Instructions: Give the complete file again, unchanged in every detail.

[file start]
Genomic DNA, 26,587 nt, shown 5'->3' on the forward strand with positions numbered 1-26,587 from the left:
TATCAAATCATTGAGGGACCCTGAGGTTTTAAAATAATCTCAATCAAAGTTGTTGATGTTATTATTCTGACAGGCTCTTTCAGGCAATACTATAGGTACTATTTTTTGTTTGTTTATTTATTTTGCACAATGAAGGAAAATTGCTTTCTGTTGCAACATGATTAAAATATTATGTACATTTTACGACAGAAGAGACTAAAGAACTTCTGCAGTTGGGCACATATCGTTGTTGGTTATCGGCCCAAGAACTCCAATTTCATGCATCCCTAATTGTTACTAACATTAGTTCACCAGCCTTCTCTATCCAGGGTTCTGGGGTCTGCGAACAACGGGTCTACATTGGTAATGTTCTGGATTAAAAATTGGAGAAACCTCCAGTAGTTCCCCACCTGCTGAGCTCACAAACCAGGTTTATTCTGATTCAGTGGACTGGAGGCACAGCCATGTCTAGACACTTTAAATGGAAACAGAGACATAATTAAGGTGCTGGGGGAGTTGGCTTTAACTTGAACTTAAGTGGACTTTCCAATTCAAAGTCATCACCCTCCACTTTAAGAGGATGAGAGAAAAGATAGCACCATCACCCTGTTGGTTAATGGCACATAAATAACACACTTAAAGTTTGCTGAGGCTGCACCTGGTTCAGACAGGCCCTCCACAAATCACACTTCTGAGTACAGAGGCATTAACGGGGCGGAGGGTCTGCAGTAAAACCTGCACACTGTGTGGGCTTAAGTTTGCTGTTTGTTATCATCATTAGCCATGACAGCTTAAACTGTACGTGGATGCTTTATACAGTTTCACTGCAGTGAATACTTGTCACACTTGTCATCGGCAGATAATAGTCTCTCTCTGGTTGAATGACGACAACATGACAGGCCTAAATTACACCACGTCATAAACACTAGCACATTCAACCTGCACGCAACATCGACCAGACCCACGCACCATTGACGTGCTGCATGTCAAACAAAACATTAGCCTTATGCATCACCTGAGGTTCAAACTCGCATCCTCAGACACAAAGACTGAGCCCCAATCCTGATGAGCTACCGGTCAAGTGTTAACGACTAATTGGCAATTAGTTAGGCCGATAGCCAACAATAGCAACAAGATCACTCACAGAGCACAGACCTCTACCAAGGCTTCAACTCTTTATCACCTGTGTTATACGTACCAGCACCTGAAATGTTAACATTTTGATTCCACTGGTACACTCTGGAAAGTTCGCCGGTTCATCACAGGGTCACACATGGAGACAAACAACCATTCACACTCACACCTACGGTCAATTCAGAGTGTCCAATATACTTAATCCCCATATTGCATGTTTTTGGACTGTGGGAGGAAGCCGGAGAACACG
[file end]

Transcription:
Genomic DNA, 26,587 nt, shown 5'->3' on the forward strand with positions numbered 1-26,587 from the left:
TATCAAATCATTGAGGGACCCTGAGGTTTTAAAATAATCTCAATCAAAGTTGTTGATGTTATTATTCTGACAGGCTCTTTCAGGCAATACTATAGGTACTATTTTTTGTTTGTTTATTTATTTTGCACAATGAAGGAAAATTGCTTTCTGTTGCAACATGATTAAAATATTATGTACATTTTACGACAGAAGAGACTAAAGAACTTCTGCAGTTGGGCACATATCGTTGTTGGTTATCGGCCCAAGAACTCCAATTTCATGCATCCCTAATTGTTACTAACATTAGTTCACCAGCCTTCTCTATCCAGGGTTCTGGGGTCTGCGAACAACGGGTCTACATTGGTAATGTTCTGGATTAAAAATTGGAGAAACCTCCAGTAGTTCCCCACCTGCTGAGCTCACAAACCAGGTTTATTCTGATTCAGTGGACTGGAGGCACAGCCATGTCTAGACACTTTAAATGGAAACAGAGACATAATTAAGGTGCTGGGGGAGTTGGCTTTAACTTGAACTTAAGTGGACTTTCCAATTCAAAGTCATCACCCTCCACTTTAAGAGGATGAGAGAAAAGATAGCACCATCACCCTGTTGGTTAATGGCACATAAATAACACACTTAAAGTTTGCTGAGGCTGCACCTGGTTCAGACAGGCCCTCCACAAATCACACTTCTGAGTACAGAGGCATTAACGGGGCGGAGGGTCTGCAGTAAAACCTGCACACTGTGTGGGCTTAAGTTTGCTGTTTGTTATCATCATTAGCCATGACAGCTTAAACTGTACGTGGATGCTTTATACAGTTTCACTGCAGTGAATACTTGTCACACTTGTCATCGGCAGATAATAGTCTCTCTCTGGTTGAATGACGACAACATGACAGGCCTAAATTACACCACGTCATAAACACTAGCACATTCAACCTGCACGCAACATCGACCAGACCCACGCACCATTGACGTGCTGCATGTCAAACAAAACATTAGCCTTATGCATCACCTGAGGTTCAAACTCGCATCCTCAGACACAAAGACTGAGCCCCAATCCTGATGAGCTACCGGTCAAGTGTTAACGACTAATTGGCAATTAGTTAGGCCGATAGCCAACAATAGCAACAAGATCACTCACAGAGCACAGACCTCTACCAAGGCTTCAACTCTTTATCACCTGTGTTATACGTACCAGCACCTGAAATGTTAACATTTTGATTCCACTGGTACACTCTGGAAAGTTCGCCGGTTCATCACAGGGTCACACATGGAGACAAACAACCATTCACACTCACACCTACGGTCAATTCAGAGTGTCCAATATACTTAATCCCCATATTGCATGTTTTTGGACTGTGGGAGGAAGCCGGAGAACACG